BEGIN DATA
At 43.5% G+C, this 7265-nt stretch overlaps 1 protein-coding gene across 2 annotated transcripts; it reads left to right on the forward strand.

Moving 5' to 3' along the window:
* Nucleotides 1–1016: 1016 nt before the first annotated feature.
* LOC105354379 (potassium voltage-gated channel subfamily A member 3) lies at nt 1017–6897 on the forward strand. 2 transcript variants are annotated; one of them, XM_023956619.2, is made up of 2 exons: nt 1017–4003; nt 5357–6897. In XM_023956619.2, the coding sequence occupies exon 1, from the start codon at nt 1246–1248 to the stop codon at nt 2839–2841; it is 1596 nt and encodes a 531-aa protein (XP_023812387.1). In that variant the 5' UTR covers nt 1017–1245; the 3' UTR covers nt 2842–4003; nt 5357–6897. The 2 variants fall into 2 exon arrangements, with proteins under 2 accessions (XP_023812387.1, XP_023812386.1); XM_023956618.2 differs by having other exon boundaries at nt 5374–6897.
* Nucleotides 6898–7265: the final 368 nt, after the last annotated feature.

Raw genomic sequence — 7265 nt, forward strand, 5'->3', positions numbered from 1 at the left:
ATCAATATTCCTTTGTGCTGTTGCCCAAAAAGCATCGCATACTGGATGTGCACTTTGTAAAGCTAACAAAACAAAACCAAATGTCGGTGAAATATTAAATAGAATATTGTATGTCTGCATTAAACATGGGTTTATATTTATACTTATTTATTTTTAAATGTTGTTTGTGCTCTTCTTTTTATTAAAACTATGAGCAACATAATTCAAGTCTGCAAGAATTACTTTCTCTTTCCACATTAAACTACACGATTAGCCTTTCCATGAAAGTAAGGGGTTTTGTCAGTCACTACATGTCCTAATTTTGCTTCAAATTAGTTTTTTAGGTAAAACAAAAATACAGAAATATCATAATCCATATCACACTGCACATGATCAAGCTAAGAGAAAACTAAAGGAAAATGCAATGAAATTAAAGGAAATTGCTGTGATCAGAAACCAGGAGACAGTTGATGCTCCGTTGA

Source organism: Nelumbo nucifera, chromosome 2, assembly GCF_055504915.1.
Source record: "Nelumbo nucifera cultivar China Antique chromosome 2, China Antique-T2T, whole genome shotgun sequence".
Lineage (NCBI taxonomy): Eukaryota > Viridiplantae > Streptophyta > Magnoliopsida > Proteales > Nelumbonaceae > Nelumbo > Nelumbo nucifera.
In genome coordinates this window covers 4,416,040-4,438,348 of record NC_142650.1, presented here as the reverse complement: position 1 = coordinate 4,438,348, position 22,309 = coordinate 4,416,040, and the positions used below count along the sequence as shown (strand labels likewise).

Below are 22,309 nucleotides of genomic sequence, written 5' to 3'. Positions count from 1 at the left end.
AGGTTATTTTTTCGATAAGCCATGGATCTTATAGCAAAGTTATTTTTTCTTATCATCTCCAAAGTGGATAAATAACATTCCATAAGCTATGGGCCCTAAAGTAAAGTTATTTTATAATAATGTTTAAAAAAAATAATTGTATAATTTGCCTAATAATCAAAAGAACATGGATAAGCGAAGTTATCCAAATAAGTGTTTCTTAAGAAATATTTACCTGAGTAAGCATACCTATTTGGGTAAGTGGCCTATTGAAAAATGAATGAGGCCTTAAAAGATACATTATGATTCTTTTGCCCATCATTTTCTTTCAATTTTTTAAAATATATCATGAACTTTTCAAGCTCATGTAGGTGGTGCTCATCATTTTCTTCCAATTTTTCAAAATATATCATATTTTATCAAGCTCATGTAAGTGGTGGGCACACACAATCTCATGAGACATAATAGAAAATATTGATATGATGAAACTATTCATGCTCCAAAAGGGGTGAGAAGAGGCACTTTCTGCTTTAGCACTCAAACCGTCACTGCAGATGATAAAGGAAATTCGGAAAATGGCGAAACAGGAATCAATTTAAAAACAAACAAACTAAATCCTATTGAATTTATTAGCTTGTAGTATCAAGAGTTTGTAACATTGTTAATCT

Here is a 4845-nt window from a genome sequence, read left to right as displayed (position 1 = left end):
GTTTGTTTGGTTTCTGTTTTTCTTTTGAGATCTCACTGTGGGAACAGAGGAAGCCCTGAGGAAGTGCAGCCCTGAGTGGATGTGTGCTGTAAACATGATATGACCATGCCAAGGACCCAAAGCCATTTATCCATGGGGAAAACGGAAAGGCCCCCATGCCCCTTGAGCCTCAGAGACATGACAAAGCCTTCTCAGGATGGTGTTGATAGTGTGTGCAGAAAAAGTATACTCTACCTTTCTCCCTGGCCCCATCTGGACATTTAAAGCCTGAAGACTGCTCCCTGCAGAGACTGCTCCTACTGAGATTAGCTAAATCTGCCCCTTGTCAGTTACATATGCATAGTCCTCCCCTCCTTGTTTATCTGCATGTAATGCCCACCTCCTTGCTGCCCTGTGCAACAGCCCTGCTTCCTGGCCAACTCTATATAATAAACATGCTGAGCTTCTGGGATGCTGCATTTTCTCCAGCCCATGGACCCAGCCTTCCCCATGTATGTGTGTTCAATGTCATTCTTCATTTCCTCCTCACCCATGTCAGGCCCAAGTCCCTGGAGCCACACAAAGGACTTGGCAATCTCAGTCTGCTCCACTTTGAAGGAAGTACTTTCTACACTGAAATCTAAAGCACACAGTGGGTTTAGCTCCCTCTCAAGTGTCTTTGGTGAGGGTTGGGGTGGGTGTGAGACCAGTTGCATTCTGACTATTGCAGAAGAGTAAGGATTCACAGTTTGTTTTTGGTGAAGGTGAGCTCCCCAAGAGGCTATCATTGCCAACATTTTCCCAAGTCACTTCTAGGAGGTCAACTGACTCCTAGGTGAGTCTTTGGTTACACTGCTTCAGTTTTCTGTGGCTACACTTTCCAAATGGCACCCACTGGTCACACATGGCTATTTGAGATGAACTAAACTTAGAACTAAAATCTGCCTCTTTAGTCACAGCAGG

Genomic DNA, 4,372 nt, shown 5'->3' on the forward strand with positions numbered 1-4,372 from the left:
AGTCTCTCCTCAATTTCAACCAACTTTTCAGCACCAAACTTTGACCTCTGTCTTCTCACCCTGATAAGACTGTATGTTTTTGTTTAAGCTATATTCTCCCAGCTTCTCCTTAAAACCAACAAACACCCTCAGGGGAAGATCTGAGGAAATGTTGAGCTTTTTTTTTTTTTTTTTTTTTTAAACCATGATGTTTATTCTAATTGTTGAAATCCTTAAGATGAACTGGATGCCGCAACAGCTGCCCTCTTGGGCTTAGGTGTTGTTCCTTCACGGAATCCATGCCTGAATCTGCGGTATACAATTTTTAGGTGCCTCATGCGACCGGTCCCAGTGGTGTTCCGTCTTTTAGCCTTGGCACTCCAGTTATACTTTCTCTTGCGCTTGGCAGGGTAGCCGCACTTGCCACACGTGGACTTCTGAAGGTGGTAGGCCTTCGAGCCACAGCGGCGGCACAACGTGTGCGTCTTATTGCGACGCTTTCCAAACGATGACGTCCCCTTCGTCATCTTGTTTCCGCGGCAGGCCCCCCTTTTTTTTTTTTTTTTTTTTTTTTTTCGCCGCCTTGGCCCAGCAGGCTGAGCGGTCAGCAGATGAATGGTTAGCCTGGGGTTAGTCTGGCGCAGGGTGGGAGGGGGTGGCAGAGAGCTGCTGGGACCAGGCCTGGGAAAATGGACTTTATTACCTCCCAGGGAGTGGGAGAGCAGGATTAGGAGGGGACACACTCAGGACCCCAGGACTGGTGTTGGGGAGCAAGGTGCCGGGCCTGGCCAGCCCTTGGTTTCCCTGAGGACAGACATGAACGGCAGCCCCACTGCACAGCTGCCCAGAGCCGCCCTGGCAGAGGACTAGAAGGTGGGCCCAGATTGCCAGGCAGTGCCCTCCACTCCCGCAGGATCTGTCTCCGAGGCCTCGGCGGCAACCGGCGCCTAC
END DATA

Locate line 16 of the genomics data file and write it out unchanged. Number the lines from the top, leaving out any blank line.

Genomic DNA, 4,372 nt, shown 5'->3' on the forward strand with positions numbered 1-4,372 from the left: